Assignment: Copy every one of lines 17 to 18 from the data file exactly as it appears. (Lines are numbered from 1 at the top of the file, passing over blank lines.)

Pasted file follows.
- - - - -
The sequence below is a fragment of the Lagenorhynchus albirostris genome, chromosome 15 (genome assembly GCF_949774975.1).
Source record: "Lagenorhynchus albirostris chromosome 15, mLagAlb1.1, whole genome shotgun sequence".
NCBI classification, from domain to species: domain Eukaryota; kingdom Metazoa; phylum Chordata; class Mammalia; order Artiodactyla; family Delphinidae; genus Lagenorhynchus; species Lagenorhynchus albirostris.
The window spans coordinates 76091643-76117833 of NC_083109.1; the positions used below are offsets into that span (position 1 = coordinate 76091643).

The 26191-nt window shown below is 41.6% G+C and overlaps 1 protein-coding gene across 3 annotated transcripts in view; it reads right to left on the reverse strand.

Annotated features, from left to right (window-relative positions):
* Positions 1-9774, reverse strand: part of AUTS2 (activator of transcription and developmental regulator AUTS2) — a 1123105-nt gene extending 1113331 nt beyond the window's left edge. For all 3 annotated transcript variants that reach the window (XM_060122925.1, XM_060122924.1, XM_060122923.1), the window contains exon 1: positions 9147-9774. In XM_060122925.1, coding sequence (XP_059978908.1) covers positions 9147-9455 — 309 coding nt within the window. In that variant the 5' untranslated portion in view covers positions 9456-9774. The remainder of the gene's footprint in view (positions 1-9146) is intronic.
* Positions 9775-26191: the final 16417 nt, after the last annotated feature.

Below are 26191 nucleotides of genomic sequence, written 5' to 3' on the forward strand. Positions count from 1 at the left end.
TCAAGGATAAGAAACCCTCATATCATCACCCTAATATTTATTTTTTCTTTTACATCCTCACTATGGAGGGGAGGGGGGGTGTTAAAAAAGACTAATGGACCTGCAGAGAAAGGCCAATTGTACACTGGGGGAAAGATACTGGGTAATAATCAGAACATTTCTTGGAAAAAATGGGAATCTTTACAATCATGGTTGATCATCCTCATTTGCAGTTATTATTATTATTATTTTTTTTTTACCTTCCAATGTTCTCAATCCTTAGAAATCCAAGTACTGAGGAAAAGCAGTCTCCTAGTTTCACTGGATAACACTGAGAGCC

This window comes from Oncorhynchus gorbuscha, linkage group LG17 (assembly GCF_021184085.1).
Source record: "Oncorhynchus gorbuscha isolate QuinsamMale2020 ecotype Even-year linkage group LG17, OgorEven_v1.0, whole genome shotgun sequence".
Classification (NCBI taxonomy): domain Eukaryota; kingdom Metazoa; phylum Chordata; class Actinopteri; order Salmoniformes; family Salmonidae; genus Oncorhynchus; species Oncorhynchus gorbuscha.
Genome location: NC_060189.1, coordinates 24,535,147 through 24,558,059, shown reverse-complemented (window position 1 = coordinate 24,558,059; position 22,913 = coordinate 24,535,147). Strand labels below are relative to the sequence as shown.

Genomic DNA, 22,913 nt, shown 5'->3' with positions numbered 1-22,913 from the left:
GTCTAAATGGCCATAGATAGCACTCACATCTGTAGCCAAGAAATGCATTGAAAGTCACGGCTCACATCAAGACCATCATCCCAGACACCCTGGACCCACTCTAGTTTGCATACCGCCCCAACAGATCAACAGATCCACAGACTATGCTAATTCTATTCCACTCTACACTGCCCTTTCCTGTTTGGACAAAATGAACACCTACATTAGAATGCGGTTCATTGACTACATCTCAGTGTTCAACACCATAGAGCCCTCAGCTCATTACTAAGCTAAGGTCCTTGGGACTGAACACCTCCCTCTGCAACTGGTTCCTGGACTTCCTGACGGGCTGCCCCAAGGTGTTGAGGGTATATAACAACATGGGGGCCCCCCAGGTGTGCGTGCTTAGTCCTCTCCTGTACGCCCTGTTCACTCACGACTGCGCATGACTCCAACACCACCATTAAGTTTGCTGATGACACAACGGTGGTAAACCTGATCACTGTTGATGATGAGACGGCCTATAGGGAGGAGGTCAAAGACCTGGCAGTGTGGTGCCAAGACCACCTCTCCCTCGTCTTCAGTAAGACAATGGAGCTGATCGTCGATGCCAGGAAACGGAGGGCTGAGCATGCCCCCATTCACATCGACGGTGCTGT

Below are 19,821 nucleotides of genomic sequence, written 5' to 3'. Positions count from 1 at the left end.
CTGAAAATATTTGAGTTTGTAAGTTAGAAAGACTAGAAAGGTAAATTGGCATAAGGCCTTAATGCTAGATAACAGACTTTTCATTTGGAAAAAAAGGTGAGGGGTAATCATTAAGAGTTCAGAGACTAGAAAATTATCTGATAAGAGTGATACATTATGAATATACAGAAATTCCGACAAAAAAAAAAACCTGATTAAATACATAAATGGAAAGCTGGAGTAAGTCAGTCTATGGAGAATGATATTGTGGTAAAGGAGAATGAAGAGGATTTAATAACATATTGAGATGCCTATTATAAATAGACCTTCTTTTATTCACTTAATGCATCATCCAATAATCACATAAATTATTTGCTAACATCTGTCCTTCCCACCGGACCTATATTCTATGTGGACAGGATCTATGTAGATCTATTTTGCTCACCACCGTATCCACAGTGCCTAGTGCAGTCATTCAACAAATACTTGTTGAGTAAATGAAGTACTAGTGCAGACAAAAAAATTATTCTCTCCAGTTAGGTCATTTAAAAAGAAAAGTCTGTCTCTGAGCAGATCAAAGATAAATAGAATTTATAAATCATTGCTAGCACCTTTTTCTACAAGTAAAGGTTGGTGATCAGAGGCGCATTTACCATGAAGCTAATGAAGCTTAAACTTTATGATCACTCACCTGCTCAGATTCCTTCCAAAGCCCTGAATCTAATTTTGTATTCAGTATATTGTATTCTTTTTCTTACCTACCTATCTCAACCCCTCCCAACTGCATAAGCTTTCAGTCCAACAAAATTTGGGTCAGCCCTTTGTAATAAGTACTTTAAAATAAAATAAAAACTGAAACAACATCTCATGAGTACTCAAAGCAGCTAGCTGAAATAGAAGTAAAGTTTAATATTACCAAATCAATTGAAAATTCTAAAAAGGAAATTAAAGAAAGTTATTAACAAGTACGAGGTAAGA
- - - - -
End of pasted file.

Below are 19,821 nucleotides of genomic sequence, written 5' to 3'. Positions count from 1 at the left end.
CTGAAAATATTTGAGTTTGTAAGTTAGAAAGACTAGAAAGGTAAATTGGCATAAGGCCTTAATGCTAGATAACAGACTTTTCATTTGGAAAAAAAGGTGAGGGGTAATCATTAAGAGTTCAGAGACTAGAAAATTATCTGATAAGAGTGATACATTATGAATATACAGAAATTCCGACAAAAAAAAAAACCTGATTAAATACATAAATGGAAAGCTGGAGTAAGTCAGTCTATGGAGAATGATATTGTGGTAAAGGAGAATGAAGAGGATTTAATAACATATTGAGATGCCTATTATAAATAGACCTTCTTTTATTCACTTAATGCATCATCCAATAATCACATAAATTATTTGCTAACATCTGTCCTTCCCACCGGACCTATATTCTATGTGGACAGGATCTATGTAGATCTATTTTGCTCACCACCGTATCCACAGTGCCTAGTGCAGTCATTCAACAAATACTTGTTGAGTAAATGAAGTACTAGTGCAGACAAAAAAATTATTCTCTCCAGTTAGGTCATTTAAAAAGAAAAGTCTGTCTCTGAGCAGATCAAAGATAAATAGAATTTATAAATCATTGCTAGCACCTTTTTCTACAAGTAAAGGTTGGTGATCAGAGGCGCATTTACCATGAAGCTAATGAAGCTTAAACTTTATGATCACTCACCTGCTCAGATTCCTTCCAAAGCCCTGAATCTAATTTTGTATTCAGTATATTGTATTCTTTTTCTTACCTACCTATCTCAACCCCTCCCAACTGCATAAGCTTTCAGTCCAACAAAATTTGGGTCAGCCCTTTGTAATAAGTACTTTAAAATAAAATAAAAACTGAAACAACATCTCATGAGTACTCAAAGCAGCTAGCTGAAATAGAAGTAAAGTTTAATATTACCAAATCAATTGAAAATTCTAAAAAGGAAATTAAAGAAAGTTATTAACAAGTACGAGGTAAGA